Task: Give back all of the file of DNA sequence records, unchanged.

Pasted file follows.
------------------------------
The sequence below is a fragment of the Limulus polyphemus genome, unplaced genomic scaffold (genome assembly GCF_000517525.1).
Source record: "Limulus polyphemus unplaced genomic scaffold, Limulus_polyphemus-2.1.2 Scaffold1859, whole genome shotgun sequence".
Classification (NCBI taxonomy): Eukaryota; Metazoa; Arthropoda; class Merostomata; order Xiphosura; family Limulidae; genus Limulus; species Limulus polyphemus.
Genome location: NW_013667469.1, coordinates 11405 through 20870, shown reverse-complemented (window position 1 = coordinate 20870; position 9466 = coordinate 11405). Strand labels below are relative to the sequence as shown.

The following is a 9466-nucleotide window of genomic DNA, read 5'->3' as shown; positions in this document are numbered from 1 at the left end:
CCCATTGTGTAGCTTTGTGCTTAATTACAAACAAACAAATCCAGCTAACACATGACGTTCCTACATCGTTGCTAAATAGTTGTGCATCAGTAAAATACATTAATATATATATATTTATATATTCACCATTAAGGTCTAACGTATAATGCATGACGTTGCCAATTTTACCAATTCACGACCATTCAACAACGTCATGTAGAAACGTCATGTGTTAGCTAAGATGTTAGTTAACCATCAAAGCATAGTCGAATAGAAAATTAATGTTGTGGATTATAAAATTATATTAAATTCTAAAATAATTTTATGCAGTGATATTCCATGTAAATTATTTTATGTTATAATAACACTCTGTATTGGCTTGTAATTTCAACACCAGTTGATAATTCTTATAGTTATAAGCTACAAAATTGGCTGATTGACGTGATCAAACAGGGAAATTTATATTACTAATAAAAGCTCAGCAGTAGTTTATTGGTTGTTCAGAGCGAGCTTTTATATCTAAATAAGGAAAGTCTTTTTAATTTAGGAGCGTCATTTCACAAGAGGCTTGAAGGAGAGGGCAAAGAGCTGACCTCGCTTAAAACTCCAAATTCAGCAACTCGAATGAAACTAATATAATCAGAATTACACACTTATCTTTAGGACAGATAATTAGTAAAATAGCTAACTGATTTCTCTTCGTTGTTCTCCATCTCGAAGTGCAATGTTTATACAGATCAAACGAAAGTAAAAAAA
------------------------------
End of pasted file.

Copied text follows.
The sequence below is a fragment of the Limulus polyphemus genome, unplaced genomic scaffold (genome assembly GCF_000517525.1).
Source record: "Limulus polyphemus unplaced genomic scaffold, Limulus_polyphemus-2.1.2 Scaffold1859, whole genome shotgun sequence".
Classification (NCBI taxonomy): Eukaryota; Metazoa; Arthropoda; class Merostomata; order Xiphosura; family Limulidae; genus Limulus; species Limulus polyphemus.
Genome location: NW_013667469.1, coordinates 11405 through 20870, shown reverse-complemented (window position 1 = coordinate 20870; position 9466 = coordinate 11405). Strand labels below are relative to the sequence as shown.

The following is a 9466-nucleotide window of genomic DNA, read 5'->3' as shown; positions in this document are numbered from 1 at the left end:
CCCATTGTGTAGCTTTGTGCTTAATTACAAACAAACAAATCCAGCTAACACATGACGTTCCTACATCGTTGCTAAATAGTTGTGCATCAGTAAAATACATTAATATATATATATTTATATATTCACCATTAAGGTCTAACGTATAATGCATGACGTTGCCAATTTTACCAATTCACGACCATTCAACAACGTCATGTAGAAACGTCATGTGTTAGCTAAGATGTTAGTTAACCATCAAAGCATAGTCGAATAGAAAATTAATGTTGTGGATTATAAAATTATATTAAATTCTAAAATAATTTTATGCAGTGATATTCCATGTAAATTATTTTATGTTATAATAACACTCTGTATTGGCTTGTAATTTCAACACCAGTTGATAATTCTTATAGTTATAAGCTACAAAATTGGCTGATTGACGTGATCAAACAGGGAAATTTATATTACTAATAAAAGCTCAGCAGTAGTTTATTGGTTGTTCAGAGCGAGCTTTTATATCTAAATAAGGAAAGTCTTTTTAATTTAGGAGCGTCATTTCACAAGAGGCTTGAAGGAGAGGGCAAAGAGCTGACCTCGCTTAAAACTCCAAATTCAGCAACTCGAATGAAACTAATATAATCAGAATTACACACTTATCTTTAGGACAGATAATTAGTAAAATAGCTAACTGATTTCTCTTCGTTGTTCTCCATCTCGAAGTGCAATGTTTATACAGATCAAACGAAAGTAAAAAAA